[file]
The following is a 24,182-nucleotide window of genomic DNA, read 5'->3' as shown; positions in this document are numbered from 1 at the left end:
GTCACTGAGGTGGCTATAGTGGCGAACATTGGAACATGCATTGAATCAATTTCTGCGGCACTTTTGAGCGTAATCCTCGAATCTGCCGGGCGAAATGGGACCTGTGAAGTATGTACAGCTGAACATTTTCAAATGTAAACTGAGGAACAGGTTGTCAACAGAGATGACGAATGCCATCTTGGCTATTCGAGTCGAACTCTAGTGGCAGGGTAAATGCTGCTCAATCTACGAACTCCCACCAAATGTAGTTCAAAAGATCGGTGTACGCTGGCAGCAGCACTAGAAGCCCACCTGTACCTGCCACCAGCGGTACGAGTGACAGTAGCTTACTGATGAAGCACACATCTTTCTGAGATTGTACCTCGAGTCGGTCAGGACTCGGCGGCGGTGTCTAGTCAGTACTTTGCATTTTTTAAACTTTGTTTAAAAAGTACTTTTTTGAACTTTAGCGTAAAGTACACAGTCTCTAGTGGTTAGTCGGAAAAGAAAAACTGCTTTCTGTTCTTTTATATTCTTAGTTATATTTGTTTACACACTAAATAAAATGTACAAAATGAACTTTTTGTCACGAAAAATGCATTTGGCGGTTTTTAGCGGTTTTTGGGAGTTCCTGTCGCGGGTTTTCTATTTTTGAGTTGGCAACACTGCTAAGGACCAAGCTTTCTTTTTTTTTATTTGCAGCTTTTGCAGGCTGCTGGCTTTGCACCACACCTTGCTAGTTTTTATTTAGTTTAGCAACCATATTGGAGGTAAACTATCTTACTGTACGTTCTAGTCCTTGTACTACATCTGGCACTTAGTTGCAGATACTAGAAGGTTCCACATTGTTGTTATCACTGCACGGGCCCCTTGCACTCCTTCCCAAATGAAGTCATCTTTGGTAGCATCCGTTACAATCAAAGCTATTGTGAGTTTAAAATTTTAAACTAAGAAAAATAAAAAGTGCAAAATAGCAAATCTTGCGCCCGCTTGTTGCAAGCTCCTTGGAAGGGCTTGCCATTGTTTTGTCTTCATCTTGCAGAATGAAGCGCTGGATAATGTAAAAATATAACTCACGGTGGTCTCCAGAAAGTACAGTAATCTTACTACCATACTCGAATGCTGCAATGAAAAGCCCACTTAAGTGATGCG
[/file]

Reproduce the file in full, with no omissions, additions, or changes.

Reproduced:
The following is a 24,182-nucleotide window of genomic DNA, read 5'->3' as shown; positions in this document are numbered from 1 at the left end:
GTCACTGAGGTGGCTATAGTGGCGAACATTGGAACATGCATTGAATCAATTTCTGCGGCACTTTTGAGCGTAATCCTCGAATCTGCCGGGCGAAATGGGACCTGTGAAGTATGTACAGCTGAACATTTTCAAATGTAAACTGAGGAACAGGTTGTCAACAGAGATGACGAATGCCATCTTGGCTATTCGAGTCGAACTCTAGTGGCAGGGTAAATGCTGCTCAATCTACGAACTCCCACCAAATGTAGTTCAAAAGATCGGTGTACGCTGGCAGCAGCACTAGAAGCCCACCTGTACCTGCCACCAGCGGTACGAGTGACAGTAGCTTACTGATGAAGCACACATCTTTCTGAGATTGTACCTCGAGTCGGTCAGGACTCGGCGGCGGTGTCTAGTCAGTACTTTGCATTTTTTAAACTTTGTTTAAAAAGTACTTTTTTGAACTTTAGCGTAAAGTACACAGTCTCTAGTGGTTAGTCGGAAAAGAAAAACTGCTTTCTGTTCTTTTATATTCTTAGTTATATTTGTTTACACACTAAATAAAATGTACAAAATGAACTTTTTGTCACGAAAAATGCATTTGGCGGTTTTTAGCGGTTTTTGGGAGTTCCTGTCGCGGGTTTTCTATTTTTGAGTTGGCAACACTGCTAAGGACCAAGCTTTCTTTTTTTTTATTTGCAGCTTTTGCAGGCTGCTGGCTTTGCACCACACCTTGCTAGTTTTTATTTAGTTTAGCAACCATATTGGAGGTAAACTATCTTACTGTACGTTCTAGTCCTTGTACTACATCTGGCACTTAGTTGCAGATACTAGAAGGTTCCACATTGTTGTTATCACTGCACGGGCCCCTTGCACTCCTTCCCAAATGAAGTCATCTTTGGTAGCATCCGTTACAATCAAAGCTATTGTGAGTTTAAAATTTTAAACTAAGAAAAATAAAAAGTGCAAAATAGCAAATCTTGCGCCCGCTTGTTGCAAGCTCCTTGGAAGGGCTTGCCATTGTTTTGTCTTCATCTTGCAGAATGAAGCGCTGGATAATGTAAAAATATAACTCACGGTGGTCTCCAGAAAGTACAGTAATCTTACTACCATACTCGAATGCTGCAATGAAAAGCCCACTTAAGTGATGCG